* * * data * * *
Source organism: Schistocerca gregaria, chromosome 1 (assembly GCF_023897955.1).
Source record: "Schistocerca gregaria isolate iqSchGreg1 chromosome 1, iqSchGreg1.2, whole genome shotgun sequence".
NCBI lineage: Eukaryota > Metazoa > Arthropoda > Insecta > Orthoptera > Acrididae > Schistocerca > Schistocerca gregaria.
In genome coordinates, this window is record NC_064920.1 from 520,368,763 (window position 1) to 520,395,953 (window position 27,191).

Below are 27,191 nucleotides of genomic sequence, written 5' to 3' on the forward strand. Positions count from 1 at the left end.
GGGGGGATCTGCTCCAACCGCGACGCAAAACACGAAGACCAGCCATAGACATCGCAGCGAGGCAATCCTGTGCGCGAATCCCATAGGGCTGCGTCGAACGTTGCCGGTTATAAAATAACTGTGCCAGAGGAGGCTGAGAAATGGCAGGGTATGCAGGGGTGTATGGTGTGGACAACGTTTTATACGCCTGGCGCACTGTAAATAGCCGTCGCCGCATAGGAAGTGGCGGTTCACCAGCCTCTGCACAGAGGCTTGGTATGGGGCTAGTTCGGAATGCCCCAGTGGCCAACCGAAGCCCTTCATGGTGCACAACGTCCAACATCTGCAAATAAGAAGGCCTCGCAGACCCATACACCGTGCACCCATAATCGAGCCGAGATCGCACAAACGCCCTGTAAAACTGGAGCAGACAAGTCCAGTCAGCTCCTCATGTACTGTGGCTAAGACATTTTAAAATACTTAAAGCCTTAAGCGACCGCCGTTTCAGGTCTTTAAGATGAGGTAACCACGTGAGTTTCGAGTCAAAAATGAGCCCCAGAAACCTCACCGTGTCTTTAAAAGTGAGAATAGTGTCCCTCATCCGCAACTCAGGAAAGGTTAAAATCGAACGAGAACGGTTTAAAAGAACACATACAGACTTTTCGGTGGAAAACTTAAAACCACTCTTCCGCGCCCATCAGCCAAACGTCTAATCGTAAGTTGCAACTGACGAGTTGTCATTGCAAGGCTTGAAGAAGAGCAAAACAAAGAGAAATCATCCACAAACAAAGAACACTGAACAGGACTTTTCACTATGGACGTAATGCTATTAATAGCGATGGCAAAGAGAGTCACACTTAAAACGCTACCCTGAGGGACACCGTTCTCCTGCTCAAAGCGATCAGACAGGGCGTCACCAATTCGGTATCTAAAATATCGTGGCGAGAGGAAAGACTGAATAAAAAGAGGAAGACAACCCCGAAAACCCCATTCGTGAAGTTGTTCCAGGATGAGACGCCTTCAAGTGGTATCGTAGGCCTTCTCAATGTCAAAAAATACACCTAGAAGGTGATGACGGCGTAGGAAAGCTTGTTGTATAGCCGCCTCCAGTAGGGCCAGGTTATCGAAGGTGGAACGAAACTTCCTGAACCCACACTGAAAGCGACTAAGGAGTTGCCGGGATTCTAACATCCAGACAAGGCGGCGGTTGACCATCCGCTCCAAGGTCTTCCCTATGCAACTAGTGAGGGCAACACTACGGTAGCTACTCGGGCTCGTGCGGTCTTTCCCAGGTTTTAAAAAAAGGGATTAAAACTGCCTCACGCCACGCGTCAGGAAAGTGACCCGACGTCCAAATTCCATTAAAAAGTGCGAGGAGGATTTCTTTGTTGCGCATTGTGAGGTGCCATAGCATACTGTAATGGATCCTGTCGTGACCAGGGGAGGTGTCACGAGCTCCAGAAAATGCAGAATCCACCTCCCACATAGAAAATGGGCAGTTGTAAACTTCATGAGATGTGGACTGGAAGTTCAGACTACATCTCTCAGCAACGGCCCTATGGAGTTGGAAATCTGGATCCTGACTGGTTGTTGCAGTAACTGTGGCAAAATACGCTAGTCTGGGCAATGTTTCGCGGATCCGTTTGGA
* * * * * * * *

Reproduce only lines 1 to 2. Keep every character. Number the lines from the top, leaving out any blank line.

Source organism: Schistocerca gregaria, chromosome 1 (assembly GCF_023897955.1).
Source record: "Schistocerca gregaria isolate iqSchGreg1 chromosome 1, iqSchGreg1.2, whole genome shotgun sequence".